The news of the new agreement sent Dell Inc.’s stock price upward in heavy market trading. The stock closed at $13.68 a share, up 5.6 percent.
Michael Dell and his financial ally, Silver Lake Partners, negotiated the new deal Thursday night with the special committee to the Dell Inc. board of directors that is controlling the buyout process.
The deal cements the offer price at $13.75 a share, and adds a special dividend of 13 cents. It also guarantees that the company’s regular third-quarter dividend of 8 cents will be paid. Both dividends are expected to be paid for with company funds.
In return, the Dell Inc. committee agreed to change the voting rules for the deal, saying it will not count shares of abstaining shareholders as “no” votes. It also reset the “record date,” which is a cutoff point beyond which new investors can’t have a vote on the buyout. The old date was June 3; the new date is Aug. 13, which will enable many more-recent investors to vote on the $24 billion-plus deal.
With the change in voting rules, analyst Roger Kay with Endpoint Technologies Associates said he believes Michael Dell will get the majority he needs to approve the deal.
“My sense is they have got those votes as long as the abstainers aren’t going to count against them,” Kay said. “They can do the deal. They have gotten, pretty much, a ‘yea’ from everyone who matters.”
The announcement came just as the company adjourned its planned shareholders’ meeting Friday morning in Round Rock, Texas, and rescheduled it for Sept. 12. It also set its annual shareholders’ meeting, in which directors are elected, for Oct. 17.
Billionaire investor Carl Icahn, who has been fighting the Michael Dell-led takeover bid, responded to the agreement by saying he will press on with his lawsuit against Dell Inc. and individual directors, which was filed Thursday in Delaware.
“The war regarding Dell is far from over,” Icahn said in a written statement. “We believe this lawsuit has now become of paramount importance.”
The lawsuit asks the court to prohibit the company from making some of the changes in the approval process that it has just made. And it asks the court for damages from any losses Icahn suffers as a result of those changes. The suit was filed in Delaware because, like many other Fortune 500 companies, Dell Inc. is incorporated in Delaware due to that state’s corporation-friendly laws.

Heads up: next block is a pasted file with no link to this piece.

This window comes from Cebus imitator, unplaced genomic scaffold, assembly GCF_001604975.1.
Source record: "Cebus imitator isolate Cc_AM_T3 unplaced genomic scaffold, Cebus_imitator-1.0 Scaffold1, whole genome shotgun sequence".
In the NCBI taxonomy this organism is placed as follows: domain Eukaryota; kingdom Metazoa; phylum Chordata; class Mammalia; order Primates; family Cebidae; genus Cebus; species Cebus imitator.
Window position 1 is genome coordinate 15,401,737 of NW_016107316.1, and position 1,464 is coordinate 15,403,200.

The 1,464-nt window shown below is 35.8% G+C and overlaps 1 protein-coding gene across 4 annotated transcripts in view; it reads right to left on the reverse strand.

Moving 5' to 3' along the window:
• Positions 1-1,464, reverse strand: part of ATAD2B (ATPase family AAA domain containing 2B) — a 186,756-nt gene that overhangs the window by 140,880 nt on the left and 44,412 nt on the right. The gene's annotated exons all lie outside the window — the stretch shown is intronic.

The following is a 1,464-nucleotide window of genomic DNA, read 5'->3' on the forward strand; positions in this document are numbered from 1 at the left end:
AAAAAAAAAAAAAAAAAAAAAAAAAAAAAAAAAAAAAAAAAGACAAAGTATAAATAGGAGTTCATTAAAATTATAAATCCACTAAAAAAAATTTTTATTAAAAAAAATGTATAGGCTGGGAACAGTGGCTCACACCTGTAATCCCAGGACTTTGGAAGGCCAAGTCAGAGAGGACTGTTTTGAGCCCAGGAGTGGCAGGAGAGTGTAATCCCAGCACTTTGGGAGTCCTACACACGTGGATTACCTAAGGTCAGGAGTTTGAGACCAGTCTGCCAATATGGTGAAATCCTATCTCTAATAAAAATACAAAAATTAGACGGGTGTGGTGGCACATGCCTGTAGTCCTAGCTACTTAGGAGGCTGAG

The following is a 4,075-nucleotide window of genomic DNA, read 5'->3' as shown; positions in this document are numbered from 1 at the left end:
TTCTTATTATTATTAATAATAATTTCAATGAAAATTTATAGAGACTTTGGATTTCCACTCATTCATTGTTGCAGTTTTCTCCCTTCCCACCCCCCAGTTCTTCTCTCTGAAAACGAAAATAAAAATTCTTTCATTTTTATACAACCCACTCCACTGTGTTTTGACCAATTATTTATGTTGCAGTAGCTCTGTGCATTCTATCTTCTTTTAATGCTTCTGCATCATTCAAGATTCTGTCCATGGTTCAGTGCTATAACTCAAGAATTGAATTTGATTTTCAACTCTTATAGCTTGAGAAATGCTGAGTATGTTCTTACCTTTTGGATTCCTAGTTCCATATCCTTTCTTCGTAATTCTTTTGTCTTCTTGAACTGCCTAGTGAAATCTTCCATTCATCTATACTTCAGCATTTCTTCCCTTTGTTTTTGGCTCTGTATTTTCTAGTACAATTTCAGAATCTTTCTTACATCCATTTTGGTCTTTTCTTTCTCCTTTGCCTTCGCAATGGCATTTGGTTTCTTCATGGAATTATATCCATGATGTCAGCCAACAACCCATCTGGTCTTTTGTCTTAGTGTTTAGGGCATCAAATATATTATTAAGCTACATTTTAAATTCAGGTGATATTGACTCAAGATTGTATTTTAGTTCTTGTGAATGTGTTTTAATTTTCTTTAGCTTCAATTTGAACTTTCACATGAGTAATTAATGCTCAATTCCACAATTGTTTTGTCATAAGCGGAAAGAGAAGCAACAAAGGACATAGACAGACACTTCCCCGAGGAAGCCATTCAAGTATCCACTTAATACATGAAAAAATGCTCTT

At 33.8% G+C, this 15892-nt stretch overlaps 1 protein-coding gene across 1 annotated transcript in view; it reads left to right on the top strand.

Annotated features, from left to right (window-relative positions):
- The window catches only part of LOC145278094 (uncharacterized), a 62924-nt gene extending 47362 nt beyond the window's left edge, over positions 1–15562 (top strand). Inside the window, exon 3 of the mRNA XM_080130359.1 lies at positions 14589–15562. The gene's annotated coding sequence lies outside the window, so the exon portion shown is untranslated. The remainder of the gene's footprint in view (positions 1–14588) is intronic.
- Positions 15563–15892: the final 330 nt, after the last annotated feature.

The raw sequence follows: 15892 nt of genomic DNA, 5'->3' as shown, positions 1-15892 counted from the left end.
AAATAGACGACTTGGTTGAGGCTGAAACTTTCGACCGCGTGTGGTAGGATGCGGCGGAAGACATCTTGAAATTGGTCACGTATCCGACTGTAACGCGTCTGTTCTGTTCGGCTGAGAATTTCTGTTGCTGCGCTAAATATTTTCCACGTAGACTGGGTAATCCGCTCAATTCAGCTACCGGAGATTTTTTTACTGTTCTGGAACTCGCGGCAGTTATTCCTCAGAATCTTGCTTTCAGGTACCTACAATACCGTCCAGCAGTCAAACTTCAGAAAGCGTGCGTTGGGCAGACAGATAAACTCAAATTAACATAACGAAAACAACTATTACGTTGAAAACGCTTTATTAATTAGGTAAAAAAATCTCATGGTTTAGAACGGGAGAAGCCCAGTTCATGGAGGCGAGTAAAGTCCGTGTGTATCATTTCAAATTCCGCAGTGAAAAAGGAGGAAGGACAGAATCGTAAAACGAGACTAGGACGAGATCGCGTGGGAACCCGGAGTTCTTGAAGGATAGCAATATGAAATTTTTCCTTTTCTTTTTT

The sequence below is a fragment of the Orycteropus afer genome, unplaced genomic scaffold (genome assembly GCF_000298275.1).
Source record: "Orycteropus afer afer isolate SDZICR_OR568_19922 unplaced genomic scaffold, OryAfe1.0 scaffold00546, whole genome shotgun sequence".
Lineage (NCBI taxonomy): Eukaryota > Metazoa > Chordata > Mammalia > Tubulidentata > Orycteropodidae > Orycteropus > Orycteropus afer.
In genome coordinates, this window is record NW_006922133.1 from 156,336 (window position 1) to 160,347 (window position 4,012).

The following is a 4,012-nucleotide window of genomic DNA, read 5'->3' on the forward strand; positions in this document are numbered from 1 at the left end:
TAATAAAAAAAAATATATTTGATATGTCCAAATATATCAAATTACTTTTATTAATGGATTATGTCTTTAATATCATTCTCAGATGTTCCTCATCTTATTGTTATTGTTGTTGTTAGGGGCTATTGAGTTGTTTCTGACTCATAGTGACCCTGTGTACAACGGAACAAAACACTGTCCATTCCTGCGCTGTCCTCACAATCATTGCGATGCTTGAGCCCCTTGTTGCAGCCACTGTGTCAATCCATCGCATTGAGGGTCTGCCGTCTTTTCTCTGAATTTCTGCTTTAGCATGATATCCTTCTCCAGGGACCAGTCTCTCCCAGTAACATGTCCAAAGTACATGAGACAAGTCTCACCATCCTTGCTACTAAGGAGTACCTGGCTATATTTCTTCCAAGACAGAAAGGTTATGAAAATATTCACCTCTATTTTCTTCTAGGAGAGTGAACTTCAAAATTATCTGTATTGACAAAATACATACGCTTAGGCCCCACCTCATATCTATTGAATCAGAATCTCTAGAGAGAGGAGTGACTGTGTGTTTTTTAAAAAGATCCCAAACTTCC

Icahn’s ally, investor Southeastern Asset Management of Memphis, disputed the Dell Inc. committee’s contention that the new offer adds value to investors.
“The special committee has simply agreed to a modest distribution of company cash… cash that could continue to be owned by stockholders if Dell were to remain a public company,” it said in a statement. “We think that paying stockholders with their own money is financial engineering, not new value.”
Analysts said Friday’s agreement moves the buyout one important step closer to conclusion.
“This increases the chance of a successful vote,” said Ashok Kumar with Maxim Group. “This was the best possible outcome at this point.”
“This will get the deal done,” said analyst Brian Marshall with ISI Group. “Take it and run.”
Kumar doesn’t believe the Delaware court will stop the buyout.
“The lawsuit will be more of a sideshow,” he said. “If the buyout deal gets a majority of shareholders, the rest is just noise.”
Friday’s announcement was the latest step in an almost-soap-operatic sequence of events involving the buyout since Icahn became actively involved in trying to block the deal in March.
Friday marked the third time that the special shareholders’ meeting was adjourned because of new developments. And the announcement came only two days after the special committee rejected Michael Dell’s call for a change in voting rules as part of what he had described as “our final and best offer.”
Analysts said Thursday that Michael Dell might have allowed an opening for Icahn to block the buyout in his attempt to be fair with shareholders.
The twists and turns of the deal have impressed even the experts.
“If you have to go through these machinations to get these things through, it frankly is an excellent demonstration of why management buyouts are so problematic,” Charles Elson, director of the John L. Weinberg Center for Corporate Governance at the University of Delaware, said in an interview with Reuters.
Shareholders who attended Friday’s meeting had differing feelings about the new agreement.
“The revised offer is more pleasing than the initial offer,” said Austin resident Jim Ruddy. “I am happier than I was, but I am not as happy as I would have been if I had sold in March of 2000,” when the stock was near its peak.
Shareholder Janet Kres, also of Austin, said she is happy with the increased offer. “Some people, it’ll be a benefit to them. Other people bought higher, and it’ll be a loss,” she said. “That’s the name of the game: stocks go up, stocks go down.”
But Elgin, Texas resident Vince Dungan, a retired state employee, is anything but happy.
“To me, it’s no good at all,” he said. “It’s not near enough. The company’s worth a lot more than what they’re trying to pay for it.”
Dungan bought his Dell stock in 1998 at an average cost of $32.50 a share, and said he could lose as much as $160,000 from his original investment if the current offer goes through.
He acknowledged that Dell Inc. might need to make changes in its business.
“But what about the stockholders that have been investing in this company all these years?” he said. “We’re losing money, lots of money.”